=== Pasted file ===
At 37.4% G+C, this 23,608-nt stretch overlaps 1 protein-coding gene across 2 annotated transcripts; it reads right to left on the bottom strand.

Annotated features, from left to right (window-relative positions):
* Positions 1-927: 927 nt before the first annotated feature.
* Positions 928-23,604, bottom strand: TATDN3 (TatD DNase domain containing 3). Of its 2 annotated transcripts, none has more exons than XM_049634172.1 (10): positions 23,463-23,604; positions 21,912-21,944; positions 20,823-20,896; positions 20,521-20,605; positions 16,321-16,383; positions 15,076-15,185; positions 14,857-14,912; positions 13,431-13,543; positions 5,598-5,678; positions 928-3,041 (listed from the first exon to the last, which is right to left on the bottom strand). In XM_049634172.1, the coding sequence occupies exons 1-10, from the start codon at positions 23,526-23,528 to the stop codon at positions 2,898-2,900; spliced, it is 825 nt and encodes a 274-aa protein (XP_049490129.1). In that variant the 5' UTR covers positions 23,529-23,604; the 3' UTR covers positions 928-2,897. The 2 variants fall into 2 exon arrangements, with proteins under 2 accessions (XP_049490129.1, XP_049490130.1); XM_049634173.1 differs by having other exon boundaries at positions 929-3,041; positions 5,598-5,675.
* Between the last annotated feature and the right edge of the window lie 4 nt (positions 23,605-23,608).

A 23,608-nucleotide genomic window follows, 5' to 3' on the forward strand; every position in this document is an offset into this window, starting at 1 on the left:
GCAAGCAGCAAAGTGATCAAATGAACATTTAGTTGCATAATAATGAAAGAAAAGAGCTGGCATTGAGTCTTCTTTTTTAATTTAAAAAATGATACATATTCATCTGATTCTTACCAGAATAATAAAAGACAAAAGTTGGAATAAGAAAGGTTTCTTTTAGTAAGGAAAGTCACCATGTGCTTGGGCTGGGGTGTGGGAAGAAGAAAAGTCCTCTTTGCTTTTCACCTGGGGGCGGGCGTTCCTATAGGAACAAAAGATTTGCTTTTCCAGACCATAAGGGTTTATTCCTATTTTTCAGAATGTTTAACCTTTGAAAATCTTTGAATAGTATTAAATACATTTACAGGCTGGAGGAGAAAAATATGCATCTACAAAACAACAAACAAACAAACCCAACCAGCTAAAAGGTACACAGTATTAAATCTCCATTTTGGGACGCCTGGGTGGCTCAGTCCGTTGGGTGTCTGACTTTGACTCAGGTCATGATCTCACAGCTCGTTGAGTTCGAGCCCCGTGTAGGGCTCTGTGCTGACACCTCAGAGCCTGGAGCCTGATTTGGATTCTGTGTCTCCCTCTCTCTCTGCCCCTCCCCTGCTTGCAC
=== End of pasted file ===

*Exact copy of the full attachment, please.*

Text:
At 37.4% G+C, this 23,608-nt stretch overlaps 1 protein-coding gene across 2 annotated transcripts; it reads right to left on the bottom strand.

Annotated features, from left to right (window-relative positions):
* Positions 1-927: 927 nt before the first annotated feature.
* Positions 928-23,604, bottom strand: TATDN3 (TatD DNase domain containing 3). Of its 2 annotated transcripts, none has more exons than XM_049634172.1 (10): positions 23,463-23,604; positions 21,912-21,944; positions 20,823-20,896; positions 20,521-20,605; positions 16,321-16,383; positions 15,076-15,185; positions 14,857-14,912; positions 13,431-13,543; positions 5,598-5,678; positions 928-3,041 (listed from the first exon to the last, which is right to left on the bottom strand). In XM_049634172.1, the coding sequence occupies exons 1-10, from the start codon at positions 23,526-23,528 to the stop codon at positions 2,898-2,900; spliced, it is 825 nt and encodes a 274-aa protein (XP_049490129.1). In that variant the 5' UTR covers positions 23,529-23,604; the 3' UTR covers positions 928-2,897. The 2 variants fall into 2 exon arrangements, with proteins under 2 accessions (XP_049490129.1, XP_049490130.1); XM_049634173.1 differs by having other exon boundaries at positions 929-3,041; positions 5,598-5,675.
* Between the last annotated feature and the right edge of the window lie 4 nt (positions 23,605-23,608).

A 23,608-nucleotide genomic window follows, 5' to 3' on the forward strand; every position in this document is an offset into this window, starting at 1 on the left:
GCAAGCAGCAAAGTGATCAAATGAACATTTAGTTGCATAATAATGAAAGAAAAGAGCTGGCATTGAGTCTTCTTTTTTAATTTAAAAAATGATACATATTCATCTGATTCTTACCAGAATAATAAAAGACAAAAGTTGGAATAAGAAAGGTTTCTTTTAGTAAGGAAAGTCACCATGTGCTTGGGCTGGGGTGTGGGAAGAAGAAAAGTCCTCTTTGCTTTTCACCTGGGGGCGGGCGTTCCTATAGGAACAAAAGATTTGCTTTTCCAGACCATAAGGGTTTATTCCTATTTTTCAGAATGTTTAACCTTTGAAAATCTTTGAATAGTATTAAATACATTTACAGGCTGGAGGAGAAAAATATGCATCTACAAAACAACAAACAAACAAACCCAACCAGCTAAAAGGTACACAGTATTAAATCTCCATTTTGGGACGCCTGGGTGGCTCAGTCCGTTGGGTGTCTGACTTTGACTCAGGTCATGATCTCACAGCTCGTTGAGTTCGAGCCCCGTGTAGGGCTCTGTGCTGACACCTCAGAGCCTGGAGCCTGATTTGGATTCTGTGTCTCCCTCTCTCTCTGCCCCTCCCCTGCTTGCAC